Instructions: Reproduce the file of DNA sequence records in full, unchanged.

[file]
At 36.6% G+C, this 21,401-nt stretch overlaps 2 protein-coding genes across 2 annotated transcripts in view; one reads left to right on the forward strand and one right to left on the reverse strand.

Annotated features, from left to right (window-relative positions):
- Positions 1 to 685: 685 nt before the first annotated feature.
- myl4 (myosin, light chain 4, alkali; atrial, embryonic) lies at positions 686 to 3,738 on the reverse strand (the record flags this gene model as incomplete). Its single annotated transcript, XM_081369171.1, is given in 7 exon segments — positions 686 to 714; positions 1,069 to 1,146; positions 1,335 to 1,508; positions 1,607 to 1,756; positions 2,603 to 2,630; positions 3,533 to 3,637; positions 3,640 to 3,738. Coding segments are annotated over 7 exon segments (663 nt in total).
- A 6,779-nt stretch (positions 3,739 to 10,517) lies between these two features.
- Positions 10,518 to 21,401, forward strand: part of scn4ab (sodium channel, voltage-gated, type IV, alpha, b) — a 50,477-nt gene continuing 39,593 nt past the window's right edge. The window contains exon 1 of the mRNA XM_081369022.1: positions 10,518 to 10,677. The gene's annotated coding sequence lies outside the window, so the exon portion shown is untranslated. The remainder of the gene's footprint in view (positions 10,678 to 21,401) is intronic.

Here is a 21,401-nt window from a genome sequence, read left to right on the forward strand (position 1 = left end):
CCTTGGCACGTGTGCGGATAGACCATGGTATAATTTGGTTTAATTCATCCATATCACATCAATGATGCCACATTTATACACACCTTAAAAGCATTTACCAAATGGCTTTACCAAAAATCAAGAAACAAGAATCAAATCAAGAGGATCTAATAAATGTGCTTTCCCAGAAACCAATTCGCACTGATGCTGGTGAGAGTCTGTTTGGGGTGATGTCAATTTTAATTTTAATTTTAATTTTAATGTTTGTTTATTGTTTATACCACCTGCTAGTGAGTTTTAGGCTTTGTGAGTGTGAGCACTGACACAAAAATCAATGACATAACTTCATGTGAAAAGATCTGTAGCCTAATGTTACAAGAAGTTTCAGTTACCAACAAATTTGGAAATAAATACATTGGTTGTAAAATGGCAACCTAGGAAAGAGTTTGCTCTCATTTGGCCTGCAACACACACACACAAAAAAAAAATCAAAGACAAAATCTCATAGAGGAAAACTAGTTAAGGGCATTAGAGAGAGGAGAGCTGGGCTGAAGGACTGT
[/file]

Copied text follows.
At 36.6% G+C, this 21,401-nt stretch overlaps 2 protein-coding genes across 2 annotated transcripts in view; one reads left to right on the forward strand and one right to left on the reverse strand.

Annotated features, from left to right (window-relative positions):
- Positions 1 to 685: 685 nt before the first annotated feature.
- myl4 (myosin, light chain 4, alkali; atrial, embryonic) lies at positions 686 to 3,738 on the reverse strand (the record flags this gene model as incomplete). Its single annotated transcript, XM_081369171.1, is given in 7 exon segments — positions 686 to 714; positions 1,069 to 1,146; positions 1,335 to 1,508; positions 1,607 to 1,756; positions 2,603 to 2,630; positions 3,533 to 3,637; positions 3,640 to 3,738. Coding segments are annotated over 7 exon segments (663 nt in total).
- A 6,779-nt stretch (positions 3,739 to 10,517) lies between these two features.
- Positions 10,518 to 21,401, forward strand: part of scn4ab (sodium channel, voltage-gated, type IV, alpha, b) — a 50,477-nt gene continuing 39,593 nt past the window's right edge. The window contains exon 1 of the mRNA XM_081369022.1: positions 10,518 to 10,677. The gene's annotated coding sequence lies outside the window, so the exon portion shown is untranslated. The remainder of the gene's footprint in view (positions 10,678 to 21,401) is intronic.

Here is a 21,401-nt window from a genome sequence, read left to right on the forward strand (position 1 = left end):
CCTTGGCACGTGTGCGGATAGACCATGGTATAATTTGGTTTAATTCATCCATATCACATCAATGATGCCACATTTATACACACCTTAAAAGCATTTACCAAATGGCTTTACCAAAAATCAAGAAACAAGAATCAAATCAAGAGGATCTAATAAATGTGCTTTCCCAGAAACCAATTCGCACTGATGCTGGTGAGAGTCTGTTTGGGGTGATGTCAATTTTAATTTTAATTTTAATTTTAATGTTTGTTTATTGTTTATACCACCTGCTAGTGAGTTTTAGGCTTTGTGAGTGTGAGCACTGACACAAAAATCAATGACATAACTTCATGTGAAAAGATCTGTAGCCTAATGTTACAAGAAGTTTCAGTTACCAACAAATTTGGAAATAAATACATTGGTTGTAAAATGGCAACCTAGGAAAGAGTTTGCTCTCATTTGGCCTGCAACACACACACACAAAAAAAAAATCAAAGACAAAATCTCATAGAGGAAAACTAGTTAAGGGCATTAGAGAGAGGAGAGCTGGGCTGAAGGACTGT